Two years after the first Deadline Party, the niggling voice in the back of my mind started up again. “You’ve always wanted to do XYZ… So, remind me – why haven’t you done it yet?” Well, because [blah blah blah ELABORATE EXCUSE blah blah]. It’s not that I can’t. Pffft. I could if I wanted to. It’s just that I haven’t… yet. It’ll happen in its own time, though. You’ll see. You can’t force these things…
Last time thoughts like these took hold I created the Deadline Party to give me some incentive to do the XYZ – which back then was to be able to play Rachmaninov’s Prelude in D Major (which I did, btw). This time round, my XYZ was to write and record a song. I knew I could, I was just a matter of putting my mind to it. But “putting one’s mind to it” is hard when you have no time, no motivation and no purpose.
They say the only deadline you should worry about in life is death. But “they” didn’t know about my party.
A few weeks ago, I had a party. It became known as “The Deadline Party” because the night of the party itself was the deadline for which each person invited had to have completed some personal project that they’d been wanting to complete for some time, but – due to work or the general time-sapping minutiae of life – hadn’t gotten around to doing. The impetus for the party was Rachmaninov – the Russian composer with the big hands – whose Prelude in D Major I have been trying to learn and finish for the last ten years of my life but have never had the occasion or motivation to do so.
So, I decided – why not invite a bunch of friends around to my house specifically for the purpose of performing this piece? Maybe then I will actually learn it. And why not make everyone else endure the same nerve-wracking build up to the ‘deadline’ that I would inevitably experience? And so, the Deadline Party was born…
From Thriller to the YMCA and that unfortunately unforgettable ’90s one-hit-woe – Macarena – music videos have been inspiring people to learn dance sequences for generations. There’s something uniquely liberating about piecing together a few moves in your lounge room with friends, then flash mobbing the dance floor with a perfectly synchronised routine when the DJ plays that song.
But there’s a long way between Nut Bush-style square dances and the choreography in the clip to Beyoncé’s Single Ladies (Put a Ring on It). Continue reading →
If you haven’t heard anything yet about the book Wetlands – written by a German pop TV show host Charlotte Roche – hear this: it’s probably the most graphic and squeamish novel I’ve ever read. It beats J. G. Ballard’s Crash for shock value, it makes you blush more than Anais Nin, and (I’m told) it makes The Vagina Monologues look tame. But for all its boundary-breaking, the jury is out on exactly where the value is in reading Wetlands. Think you’ve read it all? Seen it all? Heard about it all? (Done it all?). Think again…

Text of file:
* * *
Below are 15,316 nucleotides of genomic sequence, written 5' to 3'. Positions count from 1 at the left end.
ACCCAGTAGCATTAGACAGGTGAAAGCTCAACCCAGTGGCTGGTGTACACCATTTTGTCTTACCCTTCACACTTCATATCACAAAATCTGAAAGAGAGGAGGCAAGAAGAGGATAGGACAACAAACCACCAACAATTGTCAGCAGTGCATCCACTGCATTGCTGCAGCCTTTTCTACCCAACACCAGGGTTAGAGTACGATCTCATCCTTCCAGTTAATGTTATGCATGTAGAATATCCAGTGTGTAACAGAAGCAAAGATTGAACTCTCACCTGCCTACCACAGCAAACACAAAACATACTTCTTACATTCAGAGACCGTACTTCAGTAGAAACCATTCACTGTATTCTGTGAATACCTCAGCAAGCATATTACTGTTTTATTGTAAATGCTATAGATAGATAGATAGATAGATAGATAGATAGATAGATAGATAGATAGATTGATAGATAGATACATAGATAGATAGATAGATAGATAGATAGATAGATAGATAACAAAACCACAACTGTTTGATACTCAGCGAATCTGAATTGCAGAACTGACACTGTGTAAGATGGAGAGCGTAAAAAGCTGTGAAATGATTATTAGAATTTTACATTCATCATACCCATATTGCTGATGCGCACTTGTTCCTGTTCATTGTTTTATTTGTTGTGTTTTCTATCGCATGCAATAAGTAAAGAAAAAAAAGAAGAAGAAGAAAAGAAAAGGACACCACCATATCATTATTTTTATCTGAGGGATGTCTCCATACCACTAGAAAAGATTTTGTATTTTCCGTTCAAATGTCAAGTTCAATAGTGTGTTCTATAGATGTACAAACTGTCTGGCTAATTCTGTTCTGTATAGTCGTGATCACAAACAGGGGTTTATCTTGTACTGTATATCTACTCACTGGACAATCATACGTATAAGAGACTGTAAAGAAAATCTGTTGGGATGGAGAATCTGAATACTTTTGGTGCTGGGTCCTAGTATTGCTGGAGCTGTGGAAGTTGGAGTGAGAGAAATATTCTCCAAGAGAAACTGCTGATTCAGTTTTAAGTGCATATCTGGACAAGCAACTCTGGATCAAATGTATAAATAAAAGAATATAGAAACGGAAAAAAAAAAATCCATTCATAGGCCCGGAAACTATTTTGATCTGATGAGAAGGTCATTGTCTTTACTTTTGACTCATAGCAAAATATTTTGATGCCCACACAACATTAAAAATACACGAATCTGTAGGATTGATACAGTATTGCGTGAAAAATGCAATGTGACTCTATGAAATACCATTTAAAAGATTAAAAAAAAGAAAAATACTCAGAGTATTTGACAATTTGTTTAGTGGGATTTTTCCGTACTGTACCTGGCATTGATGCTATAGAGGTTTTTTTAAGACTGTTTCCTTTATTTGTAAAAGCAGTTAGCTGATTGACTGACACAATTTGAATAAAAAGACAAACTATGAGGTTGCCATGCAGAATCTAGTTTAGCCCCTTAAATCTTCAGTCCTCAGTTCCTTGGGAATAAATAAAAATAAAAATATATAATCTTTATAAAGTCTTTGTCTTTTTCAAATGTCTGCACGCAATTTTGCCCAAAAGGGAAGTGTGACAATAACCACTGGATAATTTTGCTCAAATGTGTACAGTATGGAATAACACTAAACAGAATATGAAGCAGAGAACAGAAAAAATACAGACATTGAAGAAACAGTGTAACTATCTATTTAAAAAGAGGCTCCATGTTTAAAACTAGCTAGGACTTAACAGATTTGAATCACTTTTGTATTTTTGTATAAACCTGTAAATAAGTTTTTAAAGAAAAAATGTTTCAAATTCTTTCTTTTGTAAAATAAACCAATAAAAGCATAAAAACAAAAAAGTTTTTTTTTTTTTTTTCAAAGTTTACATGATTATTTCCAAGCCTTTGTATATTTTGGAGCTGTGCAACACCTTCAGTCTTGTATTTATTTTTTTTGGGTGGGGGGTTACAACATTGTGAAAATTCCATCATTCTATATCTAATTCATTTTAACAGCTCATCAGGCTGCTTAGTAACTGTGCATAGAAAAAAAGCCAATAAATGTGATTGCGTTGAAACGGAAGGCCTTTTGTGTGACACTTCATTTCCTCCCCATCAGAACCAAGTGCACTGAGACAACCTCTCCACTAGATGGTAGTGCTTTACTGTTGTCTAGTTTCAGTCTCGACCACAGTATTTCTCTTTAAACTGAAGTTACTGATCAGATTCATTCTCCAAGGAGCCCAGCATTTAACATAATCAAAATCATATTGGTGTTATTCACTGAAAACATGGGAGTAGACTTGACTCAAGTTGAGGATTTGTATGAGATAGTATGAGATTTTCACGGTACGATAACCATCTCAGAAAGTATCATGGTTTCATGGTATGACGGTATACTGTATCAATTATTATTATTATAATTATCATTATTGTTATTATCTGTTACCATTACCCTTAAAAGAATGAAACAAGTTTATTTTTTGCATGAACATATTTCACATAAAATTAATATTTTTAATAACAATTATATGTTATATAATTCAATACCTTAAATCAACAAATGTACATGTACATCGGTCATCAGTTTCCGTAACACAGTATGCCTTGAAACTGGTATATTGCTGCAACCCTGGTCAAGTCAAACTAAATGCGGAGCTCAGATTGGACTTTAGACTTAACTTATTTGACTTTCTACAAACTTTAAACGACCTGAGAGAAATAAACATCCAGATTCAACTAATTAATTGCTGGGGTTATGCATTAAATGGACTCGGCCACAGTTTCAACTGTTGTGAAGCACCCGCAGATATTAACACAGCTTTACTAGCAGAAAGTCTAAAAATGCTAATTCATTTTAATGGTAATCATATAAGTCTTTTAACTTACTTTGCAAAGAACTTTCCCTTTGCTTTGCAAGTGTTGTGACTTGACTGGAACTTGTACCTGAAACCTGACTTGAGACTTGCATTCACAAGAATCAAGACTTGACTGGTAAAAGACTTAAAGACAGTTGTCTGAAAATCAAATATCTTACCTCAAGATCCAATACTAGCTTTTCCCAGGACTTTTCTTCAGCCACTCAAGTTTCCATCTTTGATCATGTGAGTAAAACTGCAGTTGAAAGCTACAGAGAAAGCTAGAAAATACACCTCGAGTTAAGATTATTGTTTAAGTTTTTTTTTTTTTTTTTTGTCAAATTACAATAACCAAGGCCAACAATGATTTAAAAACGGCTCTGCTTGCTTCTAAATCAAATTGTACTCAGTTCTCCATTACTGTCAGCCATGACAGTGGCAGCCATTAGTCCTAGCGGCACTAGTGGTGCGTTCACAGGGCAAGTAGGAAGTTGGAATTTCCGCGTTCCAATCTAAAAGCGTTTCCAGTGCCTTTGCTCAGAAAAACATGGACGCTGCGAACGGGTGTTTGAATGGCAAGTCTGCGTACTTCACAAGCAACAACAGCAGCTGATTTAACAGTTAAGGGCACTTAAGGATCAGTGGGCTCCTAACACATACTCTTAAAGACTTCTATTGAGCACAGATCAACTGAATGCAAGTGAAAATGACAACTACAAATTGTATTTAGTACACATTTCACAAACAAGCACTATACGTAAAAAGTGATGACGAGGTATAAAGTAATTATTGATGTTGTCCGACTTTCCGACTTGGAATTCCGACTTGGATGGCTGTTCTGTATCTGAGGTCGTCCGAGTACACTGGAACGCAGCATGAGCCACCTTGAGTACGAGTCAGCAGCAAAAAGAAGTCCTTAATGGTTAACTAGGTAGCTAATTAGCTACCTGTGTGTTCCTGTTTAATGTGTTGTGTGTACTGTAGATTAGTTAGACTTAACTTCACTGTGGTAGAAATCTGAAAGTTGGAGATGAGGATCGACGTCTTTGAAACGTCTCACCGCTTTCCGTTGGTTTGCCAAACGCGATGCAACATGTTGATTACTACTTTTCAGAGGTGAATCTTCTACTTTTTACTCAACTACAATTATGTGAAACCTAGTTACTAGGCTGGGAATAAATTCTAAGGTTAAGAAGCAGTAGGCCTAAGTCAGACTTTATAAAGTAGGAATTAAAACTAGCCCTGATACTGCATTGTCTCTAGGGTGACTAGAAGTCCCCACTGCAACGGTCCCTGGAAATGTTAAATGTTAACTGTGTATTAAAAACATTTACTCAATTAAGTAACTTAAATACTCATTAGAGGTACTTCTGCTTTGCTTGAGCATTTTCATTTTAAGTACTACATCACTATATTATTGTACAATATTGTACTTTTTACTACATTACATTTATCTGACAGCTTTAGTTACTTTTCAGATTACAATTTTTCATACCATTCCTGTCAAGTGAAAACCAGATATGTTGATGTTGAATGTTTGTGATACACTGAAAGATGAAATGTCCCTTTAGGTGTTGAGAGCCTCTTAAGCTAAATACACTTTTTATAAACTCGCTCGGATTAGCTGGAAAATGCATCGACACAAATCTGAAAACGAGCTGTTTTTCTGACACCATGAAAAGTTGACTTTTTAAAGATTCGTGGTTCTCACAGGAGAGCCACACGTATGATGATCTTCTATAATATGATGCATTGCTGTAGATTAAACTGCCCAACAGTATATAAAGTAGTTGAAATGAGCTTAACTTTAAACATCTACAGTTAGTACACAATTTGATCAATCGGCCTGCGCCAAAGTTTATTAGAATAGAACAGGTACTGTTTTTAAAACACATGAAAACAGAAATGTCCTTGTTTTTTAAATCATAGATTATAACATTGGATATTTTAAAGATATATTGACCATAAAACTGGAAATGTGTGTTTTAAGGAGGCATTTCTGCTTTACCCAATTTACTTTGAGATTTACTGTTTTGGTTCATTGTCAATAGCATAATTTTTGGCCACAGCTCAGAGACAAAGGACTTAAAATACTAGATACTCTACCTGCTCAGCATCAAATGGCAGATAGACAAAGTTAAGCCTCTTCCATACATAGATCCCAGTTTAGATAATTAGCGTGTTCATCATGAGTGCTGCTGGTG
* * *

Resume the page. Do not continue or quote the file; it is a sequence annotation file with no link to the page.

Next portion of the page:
The Great Gatsby – every word of it – is an unlikely theatrical success story. Jodie McLeod reports.*
SEVEN hours and 35 minutes is how long audiences will spend in the theatre when New York theatre company Elevator Repair Service presents Gatz in Sydney. The show, a verbatim performance of F. Scott Fitzgerald’s 1925 novel The Great Gatsby, is about five times longer than the average theatre production.
But Gatz‘s director, John Collins, says length should not be off-putting. “There’s a special excitement and a sense of accomplishment that the audience feels when they leave the theatre and they’ve just heard an entire novel in one sitting,” he says.
Collins, who is also the company’s artistic director, originally wanted to trim the novel when he first began working on a stage adaptation in 1999 but quickly decided editing it was a no-no.
“The narrator’s thoughts are such a huge part of what makes this a great novel. And so that became the project: how would you stage a novel without rewriting or cutting it?”
As pop culture grabs teenagers, music is becoming cooler than sport at school, writes Jodie McLeod.*
School used to be about the survival of the fittest. Where you ranked in the playground hierarchy was proportional to your speed, co-ordination and how good your legs looked in your sport shorts. But now the criterion of “cool” at school is changing. As a wider variety of opportunities are opened up to students in schools, and as the instruments of pop culture increasingly infiltrate teenagers’ lives – musical involvement (listening to it, supporting it or playing it) is becoming more a marker of greatness among peers than one’s ball skills.